Master Mind

A number of attempts have been made to break the secret code.

The dots next to the guesses give information about the correct answer. A black dot corresponds to a digit in the right position. A white dot corresponds to a digit that does belong in the secret code, but is not in the right position. For each attempt each digit will result in at most one dot, and similarly for each guess at most one dot corresponds to a given digit in the solution. Next to the puzzle is stated which digits are valid.


We will show by a small example how this information can help to discover the secret combination. When looking at the two upper rows combined, one can notice that they contain six different digits, and that three of those digits are either in the right position or not in the right position but still in the secret code. Because all six digits are different, we don't even need to know with which digits those three dots correspond in order to establish that there certainly are no other digits than these six in the final answer.

Therefore the 5 at the bottom row can not be part of the solution, from which we can immediately derive that the two dots on the same row belong to the digits 2 and 4. Because the 4 is in the same position here as it is in the middle row, and did not get a black dot for that over there, the 2 on the bottom row has to be correct. The 4 is not on the left, not on the right, but does belong to the secret code, so it must be in the middle.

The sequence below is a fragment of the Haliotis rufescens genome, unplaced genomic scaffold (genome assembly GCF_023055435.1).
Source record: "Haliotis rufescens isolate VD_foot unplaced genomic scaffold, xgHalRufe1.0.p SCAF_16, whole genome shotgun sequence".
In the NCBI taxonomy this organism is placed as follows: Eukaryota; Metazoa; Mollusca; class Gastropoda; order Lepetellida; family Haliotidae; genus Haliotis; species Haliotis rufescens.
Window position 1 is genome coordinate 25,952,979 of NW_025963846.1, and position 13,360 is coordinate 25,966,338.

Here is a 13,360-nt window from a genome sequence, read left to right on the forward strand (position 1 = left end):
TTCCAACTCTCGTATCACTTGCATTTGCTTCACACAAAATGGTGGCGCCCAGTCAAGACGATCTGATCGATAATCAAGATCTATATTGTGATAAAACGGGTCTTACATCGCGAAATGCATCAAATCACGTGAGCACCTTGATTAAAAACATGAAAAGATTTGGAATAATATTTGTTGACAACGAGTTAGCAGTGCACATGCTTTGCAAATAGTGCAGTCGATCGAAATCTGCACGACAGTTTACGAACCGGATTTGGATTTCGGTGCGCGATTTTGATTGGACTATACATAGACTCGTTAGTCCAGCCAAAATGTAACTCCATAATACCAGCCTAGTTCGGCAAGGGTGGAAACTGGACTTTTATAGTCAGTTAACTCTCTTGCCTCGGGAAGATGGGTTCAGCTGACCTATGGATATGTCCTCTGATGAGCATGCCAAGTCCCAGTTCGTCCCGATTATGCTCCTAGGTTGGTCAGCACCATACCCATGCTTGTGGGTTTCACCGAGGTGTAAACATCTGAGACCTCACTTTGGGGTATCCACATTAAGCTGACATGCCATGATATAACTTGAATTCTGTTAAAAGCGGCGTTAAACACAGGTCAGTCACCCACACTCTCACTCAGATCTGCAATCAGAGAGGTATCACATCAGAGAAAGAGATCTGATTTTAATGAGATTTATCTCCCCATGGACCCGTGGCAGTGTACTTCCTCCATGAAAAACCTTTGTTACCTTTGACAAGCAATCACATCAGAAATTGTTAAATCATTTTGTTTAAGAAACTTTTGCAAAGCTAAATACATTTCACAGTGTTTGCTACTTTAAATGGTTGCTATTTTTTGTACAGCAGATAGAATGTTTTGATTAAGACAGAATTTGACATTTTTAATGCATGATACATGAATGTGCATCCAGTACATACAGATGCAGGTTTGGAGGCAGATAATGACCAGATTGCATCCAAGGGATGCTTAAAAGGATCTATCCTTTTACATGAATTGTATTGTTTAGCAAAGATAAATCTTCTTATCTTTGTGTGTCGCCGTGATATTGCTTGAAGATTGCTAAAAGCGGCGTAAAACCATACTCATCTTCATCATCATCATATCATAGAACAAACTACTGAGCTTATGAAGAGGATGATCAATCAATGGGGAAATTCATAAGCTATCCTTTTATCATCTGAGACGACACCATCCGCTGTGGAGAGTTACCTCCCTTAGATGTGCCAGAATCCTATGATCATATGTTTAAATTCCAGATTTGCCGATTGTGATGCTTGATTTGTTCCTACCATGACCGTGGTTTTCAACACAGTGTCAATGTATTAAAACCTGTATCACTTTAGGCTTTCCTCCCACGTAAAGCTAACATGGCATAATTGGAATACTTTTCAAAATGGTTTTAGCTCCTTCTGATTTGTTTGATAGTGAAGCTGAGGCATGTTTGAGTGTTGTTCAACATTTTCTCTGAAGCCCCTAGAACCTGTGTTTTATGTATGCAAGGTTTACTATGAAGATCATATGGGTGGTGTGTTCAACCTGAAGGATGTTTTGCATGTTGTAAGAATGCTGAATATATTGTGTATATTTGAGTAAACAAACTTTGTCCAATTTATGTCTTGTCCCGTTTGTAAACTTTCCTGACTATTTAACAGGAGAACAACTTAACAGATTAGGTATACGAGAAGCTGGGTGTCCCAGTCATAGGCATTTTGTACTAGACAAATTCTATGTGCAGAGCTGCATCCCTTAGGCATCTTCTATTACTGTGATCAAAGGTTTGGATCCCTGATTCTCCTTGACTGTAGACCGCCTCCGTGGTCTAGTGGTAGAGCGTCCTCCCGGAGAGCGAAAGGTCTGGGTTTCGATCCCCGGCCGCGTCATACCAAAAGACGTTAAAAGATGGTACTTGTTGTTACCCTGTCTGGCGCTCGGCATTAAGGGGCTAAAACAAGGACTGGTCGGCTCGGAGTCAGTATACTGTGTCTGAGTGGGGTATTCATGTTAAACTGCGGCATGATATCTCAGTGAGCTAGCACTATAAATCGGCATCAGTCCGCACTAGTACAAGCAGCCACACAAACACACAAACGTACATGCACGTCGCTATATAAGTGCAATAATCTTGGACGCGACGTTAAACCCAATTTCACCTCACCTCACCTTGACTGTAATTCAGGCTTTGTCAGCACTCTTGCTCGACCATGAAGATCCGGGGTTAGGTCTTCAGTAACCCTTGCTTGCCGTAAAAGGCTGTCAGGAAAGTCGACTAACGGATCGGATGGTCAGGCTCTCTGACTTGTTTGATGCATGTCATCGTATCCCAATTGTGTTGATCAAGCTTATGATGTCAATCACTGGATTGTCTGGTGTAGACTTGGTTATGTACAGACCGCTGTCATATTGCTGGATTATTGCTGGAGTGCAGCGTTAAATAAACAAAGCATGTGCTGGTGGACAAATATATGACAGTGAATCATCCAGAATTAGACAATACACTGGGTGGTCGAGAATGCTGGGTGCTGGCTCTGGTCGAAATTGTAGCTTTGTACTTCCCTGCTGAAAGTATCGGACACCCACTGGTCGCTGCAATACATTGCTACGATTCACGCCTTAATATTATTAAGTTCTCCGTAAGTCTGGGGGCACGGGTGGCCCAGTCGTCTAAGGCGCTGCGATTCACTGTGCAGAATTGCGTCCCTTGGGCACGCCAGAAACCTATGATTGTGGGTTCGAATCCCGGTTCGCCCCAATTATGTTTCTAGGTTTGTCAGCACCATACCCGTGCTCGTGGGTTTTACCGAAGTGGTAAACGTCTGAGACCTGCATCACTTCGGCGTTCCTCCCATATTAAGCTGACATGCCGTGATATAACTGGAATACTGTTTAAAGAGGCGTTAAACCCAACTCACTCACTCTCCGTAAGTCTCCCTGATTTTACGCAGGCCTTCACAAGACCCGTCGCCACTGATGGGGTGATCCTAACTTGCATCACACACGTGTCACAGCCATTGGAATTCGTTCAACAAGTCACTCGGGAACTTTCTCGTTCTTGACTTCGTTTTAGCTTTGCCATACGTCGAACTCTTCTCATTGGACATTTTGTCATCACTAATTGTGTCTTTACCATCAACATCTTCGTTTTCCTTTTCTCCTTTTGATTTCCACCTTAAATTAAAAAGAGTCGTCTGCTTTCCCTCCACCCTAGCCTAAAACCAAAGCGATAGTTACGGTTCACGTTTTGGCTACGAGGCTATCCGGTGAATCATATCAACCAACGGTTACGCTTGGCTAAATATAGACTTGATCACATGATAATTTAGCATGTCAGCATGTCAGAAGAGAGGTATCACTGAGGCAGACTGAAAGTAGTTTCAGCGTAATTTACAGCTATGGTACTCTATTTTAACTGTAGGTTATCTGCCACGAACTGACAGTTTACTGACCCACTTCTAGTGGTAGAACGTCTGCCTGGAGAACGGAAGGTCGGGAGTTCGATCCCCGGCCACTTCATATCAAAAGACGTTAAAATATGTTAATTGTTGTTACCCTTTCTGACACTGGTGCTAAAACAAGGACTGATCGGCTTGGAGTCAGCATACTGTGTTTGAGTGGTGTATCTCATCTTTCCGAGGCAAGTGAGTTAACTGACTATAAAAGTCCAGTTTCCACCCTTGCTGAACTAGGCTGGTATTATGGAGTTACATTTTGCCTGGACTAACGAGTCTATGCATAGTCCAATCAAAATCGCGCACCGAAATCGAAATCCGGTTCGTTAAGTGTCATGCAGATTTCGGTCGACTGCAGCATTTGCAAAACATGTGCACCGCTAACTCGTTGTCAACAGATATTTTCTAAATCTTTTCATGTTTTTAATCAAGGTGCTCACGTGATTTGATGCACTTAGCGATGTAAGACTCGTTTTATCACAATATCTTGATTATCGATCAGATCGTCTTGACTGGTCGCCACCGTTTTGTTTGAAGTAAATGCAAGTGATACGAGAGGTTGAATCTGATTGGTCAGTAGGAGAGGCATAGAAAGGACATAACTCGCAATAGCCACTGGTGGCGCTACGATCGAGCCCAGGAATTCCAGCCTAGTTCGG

Now the only question remaining is what the first digit could be. That also we can now derive logically. On the first row there has to be a digit in the right position, but it is not the 2 and it is not the 3 either, so it has to be the 1.


Mastermind was originally only a board game, invented by Mordecai Meirowitz from Israel in 1970. In this game one player chooses a secret colour combination consisting of 4 pegs chosen from a collection of pegs in 6 different colours. The goal of the opponent is to find the secret combination in as few guesses as possible with a maximum of 12. After each guess the first player will reveal the information similar to what was explained above.

In 1977 Donald Knuth from the United States managed to compute a strategy with which it is always possible to guess the correct code in the original game within 5 guesses. A strategy with a maximum of 6 guesses required, but with an average number of only 4.340, was discovered in 1993 by Kenji Koyama and Tony W. Lai from Japan.

Puzzles in this genre.